There is no shortage of newspaper columns filled with speculation about the possible consequences of a trade war between the US and China. As with any economic conflict, there are winners and losers, but who will come out on top? Some media outlets are quoting the disparity in foreign exchange reserves, with China sitting on $3 trillion, as opposed to US reserves at $120 billion, but what does that matter in practical terms? There are a lot of theories going around about who will “win” the trade war, but the reality is no one can tell you with certainty how this will play out.
What you can say with a high degree of confidence, is that uncertainty is bad for business. If you are a supplier to retail, and you source goods in China, you probably have been grappling with a looming deadline of March 1st and trying to factor in the impact of tariffs on your margins. If you are struggling with the question of whether to increase prices to protect margins, or whether to shift your sourcing to other offshore markets, you are not alone.
The Supplier or the Consumer?
There are trickle-down effects that are common to many retailers and suppliers in the US. For starters, in the second half of 2018, many US vendors increased their Chinese purchases to bring in more inventory ahead of the tariffs. Not surprisingly, the increased demand in certain categories caused bottlenecks with the manufacturers in China. In some cases, sensing an opportunity, Chinese manufacturers increased their prices.
With the increased flow of goods coming out of China, there was a consequent surge in demand for freight forwarding services, leading to longer lead times and, in some cases, higher costs. Since many businesses imported additional inventory into the US in anticipation of the tariffs, there has also been an artificial surge in demand for warehouse space to store the goods, and with reduced availability comes higher rent costs. Add in the additional demand for working capital to fund the front loading of inventory, and you have a painful recipe for higher costs and lower margins, before the tariffs have even kicked in.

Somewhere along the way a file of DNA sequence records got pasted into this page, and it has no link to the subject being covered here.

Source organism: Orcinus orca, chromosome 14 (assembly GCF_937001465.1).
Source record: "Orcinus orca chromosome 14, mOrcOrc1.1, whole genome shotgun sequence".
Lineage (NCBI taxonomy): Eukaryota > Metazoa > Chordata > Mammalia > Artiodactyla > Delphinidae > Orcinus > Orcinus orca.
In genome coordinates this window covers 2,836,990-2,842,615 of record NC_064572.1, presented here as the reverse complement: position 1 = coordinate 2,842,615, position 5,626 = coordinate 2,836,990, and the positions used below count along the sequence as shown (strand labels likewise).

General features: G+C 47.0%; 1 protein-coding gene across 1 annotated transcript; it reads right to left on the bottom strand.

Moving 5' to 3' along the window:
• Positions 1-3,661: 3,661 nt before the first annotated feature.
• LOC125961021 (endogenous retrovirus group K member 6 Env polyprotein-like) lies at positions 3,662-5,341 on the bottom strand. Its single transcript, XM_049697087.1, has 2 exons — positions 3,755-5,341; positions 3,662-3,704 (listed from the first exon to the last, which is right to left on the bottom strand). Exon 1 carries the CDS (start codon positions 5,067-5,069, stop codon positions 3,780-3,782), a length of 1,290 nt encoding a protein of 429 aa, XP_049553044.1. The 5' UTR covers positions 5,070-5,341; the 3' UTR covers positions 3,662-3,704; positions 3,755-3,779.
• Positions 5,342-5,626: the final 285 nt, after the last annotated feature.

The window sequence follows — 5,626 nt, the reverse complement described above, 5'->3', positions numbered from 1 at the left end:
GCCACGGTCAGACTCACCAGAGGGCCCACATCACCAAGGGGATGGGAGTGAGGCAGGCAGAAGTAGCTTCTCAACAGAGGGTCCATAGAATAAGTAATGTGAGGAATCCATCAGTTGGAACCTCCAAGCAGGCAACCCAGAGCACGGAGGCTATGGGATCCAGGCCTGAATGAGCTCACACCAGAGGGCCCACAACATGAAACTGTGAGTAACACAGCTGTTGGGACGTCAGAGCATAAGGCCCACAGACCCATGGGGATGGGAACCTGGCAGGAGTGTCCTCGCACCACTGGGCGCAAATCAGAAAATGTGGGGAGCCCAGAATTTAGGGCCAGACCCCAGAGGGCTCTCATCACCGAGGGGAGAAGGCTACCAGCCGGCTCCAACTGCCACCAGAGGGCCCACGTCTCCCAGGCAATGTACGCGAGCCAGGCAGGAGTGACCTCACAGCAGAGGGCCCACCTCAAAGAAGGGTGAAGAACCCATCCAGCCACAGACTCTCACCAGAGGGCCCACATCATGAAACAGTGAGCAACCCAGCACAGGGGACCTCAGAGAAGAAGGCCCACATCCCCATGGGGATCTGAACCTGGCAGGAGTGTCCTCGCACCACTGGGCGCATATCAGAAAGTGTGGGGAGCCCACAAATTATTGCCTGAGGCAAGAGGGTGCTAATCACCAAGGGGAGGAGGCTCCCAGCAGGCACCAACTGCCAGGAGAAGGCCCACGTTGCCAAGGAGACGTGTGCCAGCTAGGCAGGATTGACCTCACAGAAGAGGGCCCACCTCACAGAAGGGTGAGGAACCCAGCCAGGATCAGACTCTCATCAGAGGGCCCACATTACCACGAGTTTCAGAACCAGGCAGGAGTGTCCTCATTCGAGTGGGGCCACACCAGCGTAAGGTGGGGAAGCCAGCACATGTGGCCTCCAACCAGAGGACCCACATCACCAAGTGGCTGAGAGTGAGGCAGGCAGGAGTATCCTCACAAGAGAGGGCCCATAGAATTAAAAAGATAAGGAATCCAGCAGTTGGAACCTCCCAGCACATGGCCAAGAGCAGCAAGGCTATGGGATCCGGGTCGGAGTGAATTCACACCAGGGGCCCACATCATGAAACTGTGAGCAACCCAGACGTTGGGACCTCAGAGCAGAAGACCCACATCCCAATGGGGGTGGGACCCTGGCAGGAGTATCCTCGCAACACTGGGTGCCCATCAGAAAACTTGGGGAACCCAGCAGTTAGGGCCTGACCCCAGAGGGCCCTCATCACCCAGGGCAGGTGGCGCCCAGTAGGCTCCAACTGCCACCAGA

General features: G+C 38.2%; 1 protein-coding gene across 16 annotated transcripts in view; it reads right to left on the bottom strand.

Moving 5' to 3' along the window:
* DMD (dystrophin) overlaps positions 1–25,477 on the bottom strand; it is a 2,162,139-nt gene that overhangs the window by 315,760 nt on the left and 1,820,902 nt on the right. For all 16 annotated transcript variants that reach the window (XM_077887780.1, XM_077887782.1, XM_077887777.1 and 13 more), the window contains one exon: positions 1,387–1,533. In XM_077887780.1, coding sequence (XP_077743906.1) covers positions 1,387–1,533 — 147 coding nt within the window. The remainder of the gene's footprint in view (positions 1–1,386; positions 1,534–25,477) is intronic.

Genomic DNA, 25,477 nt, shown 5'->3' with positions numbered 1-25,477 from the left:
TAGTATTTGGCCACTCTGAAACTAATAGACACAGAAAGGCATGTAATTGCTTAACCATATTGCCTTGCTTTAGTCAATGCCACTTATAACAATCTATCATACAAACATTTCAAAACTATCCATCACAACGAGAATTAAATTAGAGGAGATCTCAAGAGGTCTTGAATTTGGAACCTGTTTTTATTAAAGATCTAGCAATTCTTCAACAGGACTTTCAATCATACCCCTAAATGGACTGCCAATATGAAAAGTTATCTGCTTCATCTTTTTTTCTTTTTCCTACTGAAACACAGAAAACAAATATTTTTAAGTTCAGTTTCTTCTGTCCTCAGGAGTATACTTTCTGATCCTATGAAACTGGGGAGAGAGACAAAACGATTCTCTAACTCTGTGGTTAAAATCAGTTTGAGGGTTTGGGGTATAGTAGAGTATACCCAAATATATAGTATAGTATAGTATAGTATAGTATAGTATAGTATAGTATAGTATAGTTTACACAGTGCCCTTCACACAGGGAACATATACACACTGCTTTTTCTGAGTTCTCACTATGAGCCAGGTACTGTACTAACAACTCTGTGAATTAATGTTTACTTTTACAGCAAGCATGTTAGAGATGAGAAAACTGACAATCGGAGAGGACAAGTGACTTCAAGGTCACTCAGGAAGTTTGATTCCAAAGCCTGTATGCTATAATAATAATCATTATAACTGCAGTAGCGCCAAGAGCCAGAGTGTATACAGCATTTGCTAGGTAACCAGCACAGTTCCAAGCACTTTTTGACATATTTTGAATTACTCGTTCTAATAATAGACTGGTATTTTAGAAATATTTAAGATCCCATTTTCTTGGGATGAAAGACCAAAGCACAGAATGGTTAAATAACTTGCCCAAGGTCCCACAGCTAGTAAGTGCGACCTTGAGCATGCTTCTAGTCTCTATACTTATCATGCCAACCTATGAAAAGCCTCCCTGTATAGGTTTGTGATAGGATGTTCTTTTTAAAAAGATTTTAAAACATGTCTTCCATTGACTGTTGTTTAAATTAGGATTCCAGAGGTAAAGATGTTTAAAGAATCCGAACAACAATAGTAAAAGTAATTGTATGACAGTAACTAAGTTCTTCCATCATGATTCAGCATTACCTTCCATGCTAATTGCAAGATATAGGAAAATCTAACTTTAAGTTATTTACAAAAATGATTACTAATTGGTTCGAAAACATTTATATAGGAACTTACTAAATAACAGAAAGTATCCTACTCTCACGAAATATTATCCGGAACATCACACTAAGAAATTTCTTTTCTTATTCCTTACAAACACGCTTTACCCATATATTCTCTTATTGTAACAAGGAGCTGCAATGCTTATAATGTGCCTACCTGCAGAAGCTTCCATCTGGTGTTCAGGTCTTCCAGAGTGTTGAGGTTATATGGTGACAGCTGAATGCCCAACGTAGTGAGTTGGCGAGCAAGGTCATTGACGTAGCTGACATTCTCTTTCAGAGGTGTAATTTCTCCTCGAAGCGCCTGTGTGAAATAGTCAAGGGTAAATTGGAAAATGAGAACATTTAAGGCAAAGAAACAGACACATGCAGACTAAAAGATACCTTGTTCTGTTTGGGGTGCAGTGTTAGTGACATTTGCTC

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It is not surprising that many US suppliers and retailers are planning or implementing price increases to cover not just the tariff component, but also the added supply chain costs they are experiencing. Who bears the brunt of that? The US consumer of imported Chinese goods.
With all this uncertainty, it is critical to have thorough visibility of the inventory in your supply chain, from offshore manufacturing locations right through to the shelf in the retail store. You need a firm grip on what products are selling through, what retailer stock levels are and what stock you will need coming from offshore in order to keep fulfilling orders.
Questions to Answer
The critical, but difficult question to answer is, “What is the optimum amount of stock in my supply chain?” That of course depends on so many variables – seasonality, promotions, competitive activity, new ranges, and displays, to name but a few. However, a few basic principles can help as follows:
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- What is my current sales velocity, and based on my best modeling, what is the expected sales velocity for my forecasting horizon?
- How much stock are my customers holding in total? Where is that stock in their supply chain – in store, in the DC, in transit to store?
- How many weeks of cover does that stock represent based on my anticipated sales velocity?
- How many weeks of stock do I need to hold in my own warehouse to cover the anticipated demand of my retailers, based on my known lead times? What does that mean in absolute terms?
- How many weeks of stock should I have on order from my manufacturers given the expected lead times?
- How can I build flexibility into my supply chain so that I can quickly react based on initial reads of the sell through data?
If you are interested in having a conversation about what Krunchbox can do to help offset the impact of tariffs, please contact us!